Maturity and Focus – You approach your work with greater purpose. You only have time for what is most important. You make faster and better decisions because you don’t have the luxury of time to deliberate on the inane. Parenting teaches you efficiency, time-management and multi-tasking on steroids.
Perseverance and Resilience – Raising a child is a daily practice in keeping cool under pressure and remaining a functioning adult under extreme conditions (sleep deprivation, heightened emotion and exhaustion) i.e. the typical pitch scenario!
Insight and Perspective – Your world gets bigger and you understand people better. As a parent, you are constantly meeting people from surprisingly different walks of life and sharing in their experiences, just because your kid smiles at them. All that texture adds insight and perspective to what we do.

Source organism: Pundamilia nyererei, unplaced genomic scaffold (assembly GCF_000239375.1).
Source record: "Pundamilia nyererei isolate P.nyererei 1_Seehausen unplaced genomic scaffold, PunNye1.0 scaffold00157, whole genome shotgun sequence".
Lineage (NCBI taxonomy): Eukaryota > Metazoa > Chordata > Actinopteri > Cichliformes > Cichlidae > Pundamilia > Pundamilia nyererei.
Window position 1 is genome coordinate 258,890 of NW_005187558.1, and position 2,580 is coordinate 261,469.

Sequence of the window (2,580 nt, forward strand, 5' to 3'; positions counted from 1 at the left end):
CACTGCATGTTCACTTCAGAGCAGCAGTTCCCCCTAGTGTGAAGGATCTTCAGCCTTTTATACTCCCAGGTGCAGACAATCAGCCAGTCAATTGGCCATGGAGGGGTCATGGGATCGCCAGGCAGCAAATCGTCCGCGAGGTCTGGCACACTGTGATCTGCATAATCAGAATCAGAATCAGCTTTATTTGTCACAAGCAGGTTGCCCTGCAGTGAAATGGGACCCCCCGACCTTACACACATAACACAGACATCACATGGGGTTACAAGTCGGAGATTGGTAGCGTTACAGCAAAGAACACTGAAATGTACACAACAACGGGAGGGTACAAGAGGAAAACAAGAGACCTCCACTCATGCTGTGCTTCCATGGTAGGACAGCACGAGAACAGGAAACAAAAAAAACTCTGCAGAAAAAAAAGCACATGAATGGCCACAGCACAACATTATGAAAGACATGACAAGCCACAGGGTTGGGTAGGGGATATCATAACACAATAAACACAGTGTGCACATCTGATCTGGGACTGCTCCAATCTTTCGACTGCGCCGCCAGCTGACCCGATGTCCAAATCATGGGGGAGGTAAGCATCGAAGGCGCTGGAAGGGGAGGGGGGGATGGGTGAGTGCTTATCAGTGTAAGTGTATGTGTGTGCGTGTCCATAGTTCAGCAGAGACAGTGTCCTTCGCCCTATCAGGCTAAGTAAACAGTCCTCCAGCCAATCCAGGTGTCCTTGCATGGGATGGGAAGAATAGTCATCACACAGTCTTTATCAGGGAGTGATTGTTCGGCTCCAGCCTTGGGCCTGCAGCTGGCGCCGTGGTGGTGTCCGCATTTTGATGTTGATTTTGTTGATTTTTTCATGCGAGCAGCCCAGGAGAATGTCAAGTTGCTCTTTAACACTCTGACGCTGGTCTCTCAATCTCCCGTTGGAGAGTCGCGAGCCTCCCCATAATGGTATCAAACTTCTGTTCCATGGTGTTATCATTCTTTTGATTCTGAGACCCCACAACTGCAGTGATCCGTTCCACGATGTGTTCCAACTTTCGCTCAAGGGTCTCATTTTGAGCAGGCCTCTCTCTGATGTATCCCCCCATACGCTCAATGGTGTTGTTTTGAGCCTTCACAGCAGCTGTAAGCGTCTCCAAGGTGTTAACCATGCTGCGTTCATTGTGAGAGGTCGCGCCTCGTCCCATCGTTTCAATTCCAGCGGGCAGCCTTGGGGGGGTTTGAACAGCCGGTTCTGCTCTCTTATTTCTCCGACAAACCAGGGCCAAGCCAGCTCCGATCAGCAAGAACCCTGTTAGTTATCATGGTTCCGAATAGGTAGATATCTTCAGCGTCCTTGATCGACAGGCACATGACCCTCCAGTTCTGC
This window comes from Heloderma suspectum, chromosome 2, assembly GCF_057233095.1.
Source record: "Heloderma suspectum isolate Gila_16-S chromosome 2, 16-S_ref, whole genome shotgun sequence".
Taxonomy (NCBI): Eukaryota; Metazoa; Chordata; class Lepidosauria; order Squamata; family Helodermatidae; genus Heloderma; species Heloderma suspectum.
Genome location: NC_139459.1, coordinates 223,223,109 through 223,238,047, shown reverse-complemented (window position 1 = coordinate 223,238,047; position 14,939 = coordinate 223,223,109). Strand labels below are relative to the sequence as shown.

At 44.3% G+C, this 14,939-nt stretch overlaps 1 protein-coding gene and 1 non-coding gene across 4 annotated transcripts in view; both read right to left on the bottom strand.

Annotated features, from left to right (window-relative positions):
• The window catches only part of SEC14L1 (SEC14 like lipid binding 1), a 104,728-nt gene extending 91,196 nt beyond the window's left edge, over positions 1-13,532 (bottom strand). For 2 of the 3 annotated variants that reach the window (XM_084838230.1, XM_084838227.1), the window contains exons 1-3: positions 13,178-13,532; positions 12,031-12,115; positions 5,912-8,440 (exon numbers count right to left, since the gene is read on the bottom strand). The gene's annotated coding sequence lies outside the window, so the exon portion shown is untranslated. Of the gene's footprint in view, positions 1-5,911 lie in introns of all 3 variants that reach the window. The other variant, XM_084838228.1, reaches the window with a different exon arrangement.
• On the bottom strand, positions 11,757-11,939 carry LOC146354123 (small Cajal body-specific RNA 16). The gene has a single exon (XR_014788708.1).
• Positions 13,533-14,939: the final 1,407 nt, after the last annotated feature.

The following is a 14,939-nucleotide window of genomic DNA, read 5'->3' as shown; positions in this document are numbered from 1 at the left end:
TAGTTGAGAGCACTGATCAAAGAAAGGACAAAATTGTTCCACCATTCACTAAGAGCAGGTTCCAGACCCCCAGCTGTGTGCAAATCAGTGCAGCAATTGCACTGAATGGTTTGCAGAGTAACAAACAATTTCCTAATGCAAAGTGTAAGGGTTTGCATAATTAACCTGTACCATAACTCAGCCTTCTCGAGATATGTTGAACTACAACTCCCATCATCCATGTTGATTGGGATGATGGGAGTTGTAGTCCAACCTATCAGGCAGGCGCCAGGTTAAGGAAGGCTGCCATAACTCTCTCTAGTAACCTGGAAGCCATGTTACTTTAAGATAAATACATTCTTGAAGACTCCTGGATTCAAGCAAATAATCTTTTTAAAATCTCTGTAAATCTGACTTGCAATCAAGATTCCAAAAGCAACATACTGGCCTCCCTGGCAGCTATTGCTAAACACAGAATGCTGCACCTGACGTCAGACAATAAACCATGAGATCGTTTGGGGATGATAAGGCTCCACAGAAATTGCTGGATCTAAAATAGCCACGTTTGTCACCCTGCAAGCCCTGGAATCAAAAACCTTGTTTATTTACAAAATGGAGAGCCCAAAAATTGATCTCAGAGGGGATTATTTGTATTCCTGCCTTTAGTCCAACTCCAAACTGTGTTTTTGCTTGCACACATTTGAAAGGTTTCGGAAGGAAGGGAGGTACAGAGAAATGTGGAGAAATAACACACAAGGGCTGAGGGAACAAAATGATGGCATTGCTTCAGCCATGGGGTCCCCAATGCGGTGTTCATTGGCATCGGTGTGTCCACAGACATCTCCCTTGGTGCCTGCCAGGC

DDB’s management recognise and value this shift, and far from being a workplace weakness or something to apologise for, I feel I can make parenthood my power.
Finally, what advice do you have for parents struggling to manage the juggle of the demands from work and home?
As mentioned above – keep course-correcting and find the magic in the making.
With young kids at home, there is so little time left in life to spend on things that satiate me as an individual. So, work has to be that thing that puts a fire in my belly. It has to be worth me spending time away from my kids for… and that’s about both the quality of work and surrounding myself with good humans who care.
You can also check out what our Senior Consultant, Beth Price had to say about preparing for maternity leave, and read more tips about heading back to work afterwards from iknowho's Director, Dene Gambotto.